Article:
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The Honors Experience: EL 115H
Charles "Casey" Andrews
EL 115H: Reading in Action: Book Lovers Unite!
The focus of this introductory-level honors course is a critical investigation of literary reading in theory and in practice. The cluster of course texts that students encounter all deal with the varieties of ways that people read, asking students to evaluate their own love of literature and the usefulness of that literacy.
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Reading in Action is a great class (even though the name makes it sound like a class about remedial sentence structures). I have really enjoyed being in a group where everyone feels open to bounce ideas back and forth. I hate being the only one who is willing to talk in a class, but with the honors program, we have classes where everyone is eager to learn and everyone participates. Casey does a great job choosing interesting pieces and keeping us all engaged. Finally, a class where I can say, "Stoppard is my new homeboy" and not be laughed at!
Haley Baxley, '16
Whether it's nuns pushing actresses off bell towers, the poetry of John Donne, or shirtless Slovenian philosophers, we always seem to find something entertaining to discuss in Reading in Action.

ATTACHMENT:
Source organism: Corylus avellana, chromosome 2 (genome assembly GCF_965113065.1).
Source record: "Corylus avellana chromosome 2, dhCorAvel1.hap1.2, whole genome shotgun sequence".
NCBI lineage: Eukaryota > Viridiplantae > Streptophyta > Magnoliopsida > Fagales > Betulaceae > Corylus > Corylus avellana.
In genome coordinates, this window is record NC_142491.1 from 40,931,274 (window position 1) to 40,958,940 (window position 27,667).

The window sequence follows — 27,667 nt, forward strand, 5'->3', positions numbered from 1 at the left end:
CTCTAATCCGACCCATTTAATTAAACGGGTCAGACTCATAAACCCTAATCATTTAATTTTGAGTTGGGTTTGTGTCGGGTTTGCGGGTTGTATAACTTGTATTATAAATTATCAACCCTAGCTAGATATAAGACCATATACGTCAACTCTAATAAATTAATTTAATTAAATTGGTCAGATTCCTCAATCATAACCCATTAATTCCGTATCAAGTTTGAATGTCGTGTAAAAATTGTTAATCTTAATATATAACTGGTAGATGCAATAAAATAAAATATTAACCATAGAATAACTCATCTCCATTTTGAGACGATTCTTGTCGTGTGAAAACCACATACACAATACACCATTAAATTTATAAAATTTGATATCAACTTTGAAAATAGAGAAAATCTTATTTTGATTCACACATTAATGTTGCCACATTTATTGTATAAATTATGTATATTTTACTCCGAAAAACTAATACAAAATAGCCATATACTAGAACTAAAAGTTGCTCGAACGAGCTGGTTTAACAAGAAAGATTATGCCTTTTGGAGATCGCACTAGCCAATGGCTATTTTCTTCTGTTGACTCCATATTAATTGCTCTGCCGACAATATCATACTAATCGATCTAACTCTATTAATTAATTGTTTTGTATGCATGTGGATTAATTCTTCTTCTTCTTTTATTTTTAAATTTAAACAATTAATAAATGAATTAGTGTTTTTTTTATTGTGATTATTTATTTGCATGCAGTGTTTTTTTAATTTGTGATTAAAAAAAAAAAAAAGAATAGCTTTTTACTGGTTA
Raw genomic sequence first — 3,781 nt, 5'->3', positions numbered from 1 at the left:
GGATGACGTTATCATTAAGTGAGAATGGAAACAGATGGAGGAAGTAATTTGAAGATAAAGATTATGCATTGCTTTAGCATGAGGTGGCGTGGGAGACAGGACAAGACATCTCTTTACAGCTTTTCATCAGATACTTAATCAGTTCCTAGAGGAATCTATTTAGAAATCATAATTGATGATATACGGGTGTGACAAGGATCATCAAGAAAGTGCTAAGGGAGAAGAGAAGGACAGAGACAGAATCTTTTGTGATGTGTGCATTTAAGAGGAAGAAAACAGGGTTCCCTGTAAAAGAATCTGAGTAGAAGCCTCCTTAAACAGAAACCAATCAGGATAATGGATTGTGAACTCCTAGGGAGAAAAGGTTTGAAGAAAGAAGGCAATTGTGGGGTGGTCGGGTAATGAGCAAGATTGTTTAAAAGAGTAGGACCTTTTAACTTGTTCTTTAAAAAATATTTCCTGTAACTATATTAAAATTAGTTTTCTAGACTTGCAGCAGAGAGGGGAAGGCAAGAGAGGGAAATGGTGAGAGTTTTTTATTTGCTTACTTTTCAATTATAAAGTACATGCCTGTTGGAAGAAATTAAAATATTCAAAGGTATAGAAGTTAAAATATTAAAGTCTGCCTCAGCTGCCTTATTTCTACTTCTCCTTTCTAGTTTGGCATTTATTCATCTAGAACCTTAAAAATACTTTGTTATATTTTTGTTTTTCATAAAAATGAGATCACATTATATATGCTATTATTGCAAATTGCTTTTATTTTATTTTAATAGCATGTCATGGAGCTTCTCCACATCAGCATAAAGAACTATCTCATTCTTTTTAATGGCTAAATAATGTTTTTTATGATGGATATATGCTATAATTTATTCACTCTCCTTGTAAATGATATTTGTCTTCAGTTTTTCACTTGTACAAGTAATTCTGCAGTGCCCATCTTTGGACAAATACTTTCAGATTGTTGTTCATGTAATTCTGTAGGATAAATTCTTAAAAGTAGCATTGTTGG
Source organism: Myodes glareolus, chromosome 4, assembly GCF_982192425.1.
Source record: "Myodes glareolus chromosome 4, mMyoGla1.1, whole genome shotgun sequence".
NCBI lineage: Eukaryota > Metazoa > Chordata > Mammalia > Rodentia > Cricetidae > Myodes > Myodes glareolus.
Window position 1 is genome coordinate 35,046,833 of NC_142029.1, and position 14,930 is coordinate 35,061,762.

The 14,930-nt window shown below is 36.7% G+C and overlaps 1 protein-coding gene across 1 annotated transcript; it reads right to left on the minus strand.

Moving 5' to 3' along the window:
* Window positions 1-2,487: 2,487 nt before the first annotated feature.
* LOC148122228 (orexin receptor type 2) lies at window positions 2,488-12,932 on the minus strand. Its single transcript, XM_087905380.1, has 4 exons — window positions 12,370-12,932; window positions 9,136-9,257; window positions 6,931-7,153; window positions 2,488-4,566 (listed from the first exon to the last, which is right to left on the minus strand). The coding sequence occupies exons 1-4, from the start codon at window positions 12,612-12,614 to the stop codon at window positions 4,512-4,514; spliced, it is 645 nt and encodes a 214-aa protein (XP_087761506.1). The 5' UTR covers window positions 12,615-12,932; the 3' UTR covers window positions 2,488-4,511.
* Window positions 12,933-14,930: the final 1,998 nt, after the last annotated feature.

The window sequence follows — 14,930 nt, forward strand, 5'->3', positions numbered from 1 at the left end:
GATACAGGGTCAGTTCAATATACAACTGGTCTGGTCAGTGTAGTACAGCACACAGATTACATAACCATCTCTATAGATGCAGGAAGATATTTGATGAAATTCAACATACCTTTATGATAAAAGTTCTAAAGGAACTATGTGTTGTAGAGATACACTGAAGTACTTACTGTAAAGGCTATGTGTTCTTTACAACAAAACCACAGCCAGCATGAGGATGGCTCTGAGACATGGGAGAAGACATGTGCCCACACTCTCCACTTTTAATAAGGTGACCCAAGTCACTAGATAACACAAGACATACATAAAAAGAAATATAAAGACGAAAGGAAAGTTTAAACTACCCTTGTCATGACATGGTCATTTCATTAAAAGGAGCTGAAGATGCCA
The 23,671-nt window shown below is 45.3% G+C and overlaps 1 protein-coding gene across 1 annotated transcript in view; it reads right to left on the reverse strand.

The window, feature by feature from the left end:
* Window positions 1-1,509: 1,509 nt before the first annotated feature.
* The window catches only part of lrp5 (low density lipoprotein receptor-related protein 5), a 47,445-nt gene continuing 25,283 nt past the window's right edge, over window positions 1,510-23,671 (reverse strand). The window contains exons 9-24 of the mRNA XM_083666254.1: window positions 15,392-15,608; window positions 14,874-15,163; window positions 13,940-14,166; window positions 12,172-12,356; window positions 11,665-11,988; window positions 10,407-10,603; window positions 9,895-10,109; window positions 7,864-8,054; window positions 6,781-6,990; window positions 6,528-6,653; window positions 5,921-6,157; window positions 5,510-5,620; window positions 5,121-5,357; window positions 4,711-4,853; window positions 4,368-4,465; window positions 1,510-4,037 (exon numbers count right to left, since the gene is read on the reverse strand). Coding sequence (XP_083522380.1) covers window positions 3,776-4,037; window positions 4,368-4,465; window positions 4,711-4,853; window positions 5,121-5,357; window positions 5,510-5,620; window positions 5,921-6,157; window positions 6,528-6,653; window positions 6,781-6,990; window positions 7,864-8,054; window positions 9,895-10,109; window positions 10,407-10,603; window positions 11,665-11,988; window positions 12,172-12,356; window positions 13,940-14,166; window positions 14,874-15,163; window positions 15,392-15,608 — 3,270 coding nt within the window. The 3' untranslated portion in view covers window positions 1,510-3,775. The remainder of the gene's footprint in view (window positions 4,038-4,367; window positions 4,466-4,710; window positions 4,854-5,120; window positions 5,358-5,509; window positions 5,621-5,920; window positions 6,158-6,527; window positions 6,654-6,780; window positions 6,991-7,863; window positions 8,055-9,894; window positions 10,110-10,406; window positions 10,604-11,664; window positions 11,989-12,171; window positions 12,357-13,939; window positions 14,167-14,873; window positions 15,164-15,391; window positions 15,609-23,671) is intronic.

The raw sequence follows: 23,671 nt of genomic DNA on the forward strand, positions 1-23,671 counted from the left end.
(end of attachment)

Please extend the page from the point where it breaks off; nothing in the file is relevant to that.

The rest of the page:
Honestly, this course is one of the best English classes I've ever taken. With topics ranging from the spheres of reading to who we would cast in a modern version of Twelfth Night, every day we have something new to discuss. The small class size accommodates these conversations, and each student has a chance to voice his or her opinion on a given work.
Credit must be given to Professor Casey Andrews, who designed the course and chose the reading material that goes along with it. Over the past few months we've read so many great works, none of which has been dull. Each piece is challenging and thought-provoking, and allows us as a class to examine a number of complex ideas.
Reading in Action is the most amusing and educational course you'll ever take. I don't know if I'll find a class like it again in my time at Whitworth. For that matter, I doubt you'll find a course like it at any other university.
Nicholas Avery, '16
Danny Cossey, '16, listens to 101-year-old Irene Kinnier, a resident of Rockwood at Hawthorne. "There are so many stories and perspectives on history and life that will soon be forgotten," Cossey says. "Writing them down is the best way to make what people achieved, felt, thought and experienced mean something to the generations after them."